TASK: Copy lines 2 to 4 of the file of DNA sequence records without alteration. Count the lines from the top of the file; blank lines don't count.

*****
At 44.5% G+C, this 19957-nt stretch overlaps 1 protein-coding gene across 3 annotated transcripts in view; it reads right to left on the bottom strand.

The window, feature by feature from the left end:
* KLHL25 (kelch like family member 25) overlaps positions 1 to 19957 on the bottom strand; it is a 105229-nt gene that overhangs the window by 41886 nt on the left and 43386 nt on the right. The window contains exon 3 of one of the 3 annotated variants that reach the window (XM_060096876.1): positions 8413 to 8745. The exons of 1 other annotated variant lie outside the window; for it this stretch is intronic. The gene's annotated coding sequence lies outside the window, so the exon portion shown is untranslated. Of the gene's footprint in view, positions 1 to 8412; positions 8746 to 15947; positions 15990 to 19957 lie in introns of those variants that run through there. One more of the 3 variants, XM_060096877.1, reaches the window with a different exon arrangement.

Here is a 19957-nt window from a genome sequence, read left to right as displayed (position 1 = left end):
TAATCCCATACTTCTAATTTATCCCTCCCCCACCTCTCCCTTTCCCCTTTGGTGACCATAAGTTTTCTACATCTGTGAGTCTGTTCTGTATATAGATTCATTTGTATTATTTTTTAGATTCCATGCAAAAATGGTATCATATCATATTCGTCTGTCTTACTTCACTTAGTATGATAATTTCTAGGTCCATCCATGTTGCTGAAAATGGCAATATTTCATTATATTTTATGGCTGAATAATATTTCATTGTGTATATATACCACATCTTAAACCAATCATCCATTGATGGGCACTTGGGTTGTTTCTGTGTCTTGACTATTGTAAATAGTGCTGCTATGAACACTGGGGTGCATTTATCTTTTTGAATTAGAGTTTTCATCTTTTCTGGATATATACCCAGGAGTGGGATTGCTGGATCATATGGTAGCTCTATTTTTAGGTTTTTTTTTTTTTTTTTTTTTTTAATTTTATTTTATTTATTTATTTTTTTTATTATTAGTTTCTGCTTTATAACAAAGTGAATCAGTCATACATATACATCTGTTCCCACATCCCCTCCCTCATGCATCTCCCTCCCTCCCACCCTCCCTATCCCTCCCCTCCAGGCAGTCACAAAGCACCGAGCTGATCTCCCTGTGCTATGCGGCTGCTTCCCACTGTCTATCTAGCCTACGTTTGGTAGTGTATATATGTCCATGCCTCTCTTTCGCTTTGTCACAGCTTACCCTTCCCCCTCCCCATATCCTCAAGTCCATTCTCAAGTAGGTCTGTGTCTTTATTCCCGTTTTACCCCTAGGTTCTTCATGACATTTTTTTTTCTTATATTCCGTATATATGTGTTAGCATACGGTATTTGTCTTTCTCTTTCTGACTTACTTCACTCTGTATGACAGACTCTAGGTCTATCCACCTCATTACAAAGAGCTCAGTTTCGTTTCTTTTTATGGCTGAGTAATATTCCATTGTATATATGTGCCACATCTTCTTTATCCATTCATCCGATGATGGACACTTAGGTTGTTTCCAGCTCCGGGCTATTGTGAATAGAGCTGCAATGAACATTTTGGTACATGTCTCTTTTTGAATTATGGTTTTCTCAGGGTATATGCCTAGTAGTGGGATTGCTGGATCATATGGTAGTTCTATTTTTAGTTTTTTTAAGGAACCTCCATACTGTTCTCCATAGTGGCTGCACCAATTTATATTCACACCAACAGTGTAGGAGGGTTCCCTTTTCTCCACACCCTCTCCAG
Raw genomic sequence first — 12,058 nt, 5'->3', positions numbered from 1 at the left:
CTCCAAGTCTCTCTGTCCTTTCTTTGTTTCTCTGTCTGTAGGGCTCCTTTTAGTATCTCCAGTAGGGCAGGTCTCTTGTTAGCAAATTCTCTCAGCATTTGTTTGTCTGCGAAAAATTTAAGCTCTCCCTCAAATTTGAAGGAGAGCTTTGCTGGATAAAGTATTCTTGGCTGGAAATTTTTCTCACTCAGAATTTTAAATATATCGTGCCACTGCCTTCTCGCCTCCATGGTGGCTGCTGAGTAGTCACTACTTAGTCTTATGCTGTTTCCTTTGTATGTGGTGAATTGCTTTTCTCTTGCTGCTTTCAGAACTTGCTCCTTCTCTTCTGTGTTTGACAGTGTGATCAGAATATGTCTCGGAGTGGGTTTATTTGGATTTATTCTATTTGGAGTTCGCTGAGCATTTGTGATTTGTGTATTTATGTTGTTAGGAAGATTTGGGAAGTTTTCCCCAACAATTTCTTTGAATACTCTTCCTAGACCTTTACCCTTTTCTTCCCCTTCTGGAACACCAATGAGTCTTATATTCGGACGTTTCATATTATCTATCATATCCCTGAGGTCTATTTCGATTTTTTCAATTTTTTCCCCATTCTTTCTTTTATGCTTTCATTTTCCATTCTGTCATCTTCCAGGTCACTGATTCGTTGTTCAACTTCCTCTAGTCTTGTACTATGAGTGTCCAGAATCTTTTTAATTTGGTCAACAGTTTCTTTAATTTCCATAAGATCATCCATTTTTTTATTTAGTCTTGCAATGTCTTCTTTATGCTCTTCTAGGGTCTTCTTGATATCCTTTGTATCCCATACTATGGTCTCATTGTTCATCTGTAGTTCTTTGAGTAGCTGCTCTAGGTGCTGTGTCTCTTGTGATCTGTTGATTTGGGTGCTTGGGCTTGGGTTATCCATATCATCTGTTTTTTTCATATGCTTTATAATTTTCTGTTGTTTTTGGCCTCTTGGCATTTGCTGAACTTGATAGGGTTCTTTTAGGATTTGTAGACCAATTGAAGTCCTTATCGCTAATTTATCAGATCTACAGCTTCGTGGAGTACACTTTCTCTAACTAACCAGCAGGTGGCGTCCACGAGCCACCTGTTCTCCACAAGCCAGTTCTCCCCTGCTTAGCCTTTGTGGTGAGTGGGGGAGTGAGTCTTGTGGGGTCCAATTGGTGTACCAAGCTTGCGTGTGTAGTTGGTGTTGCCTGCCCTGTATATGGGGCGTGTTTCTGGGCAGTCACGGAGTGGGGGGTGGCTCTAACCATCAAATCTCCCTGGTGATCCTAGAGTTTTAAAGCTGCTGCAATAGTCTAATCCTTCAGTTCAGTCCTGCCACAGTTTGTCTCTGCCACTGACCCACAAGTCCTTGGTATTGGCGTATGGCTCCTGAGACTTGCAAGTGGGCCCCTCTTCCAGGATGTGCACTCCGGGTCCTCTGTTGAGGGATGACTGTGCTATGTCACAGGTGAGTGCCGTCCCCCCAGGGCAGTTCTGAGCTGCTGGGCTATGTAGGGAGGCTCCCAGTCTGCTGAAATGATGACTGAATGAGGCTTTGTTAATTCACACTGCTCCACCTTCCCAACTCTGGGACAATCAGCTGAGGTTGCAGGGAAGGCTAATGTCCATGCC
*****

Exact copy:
The window, feature by feature from the left end:
* KLHL25 (kelch like family member 25) overlaps positions 1 to 19957 on the bottom strand; it is a 105229-nt gene that overhangs the window by 41886 nt on the left and 43386 nt on the right. The window contains exon 3 of one of the 3 annotated variants that reach the window (XM_060096876.1): positions 8413 to 8745. The exons of 1 other annotated variant lie outside the window; for it this stretch is intronic. The gene's annotated coding sequence lies outside the window, so the exon portion shown is untranslated. Of the gene's footprint in view, positions 1 to 8412; positions 8746 to 15947; positions 15990 to 19957 lie in introns of those variants that run through there. One more of the 3 variants, XM_060096877.1, reaches the window with a different exon arrangement.

Here is a 19957-nt window from a genome sequence, read left to right as displayed (position 1 = left end):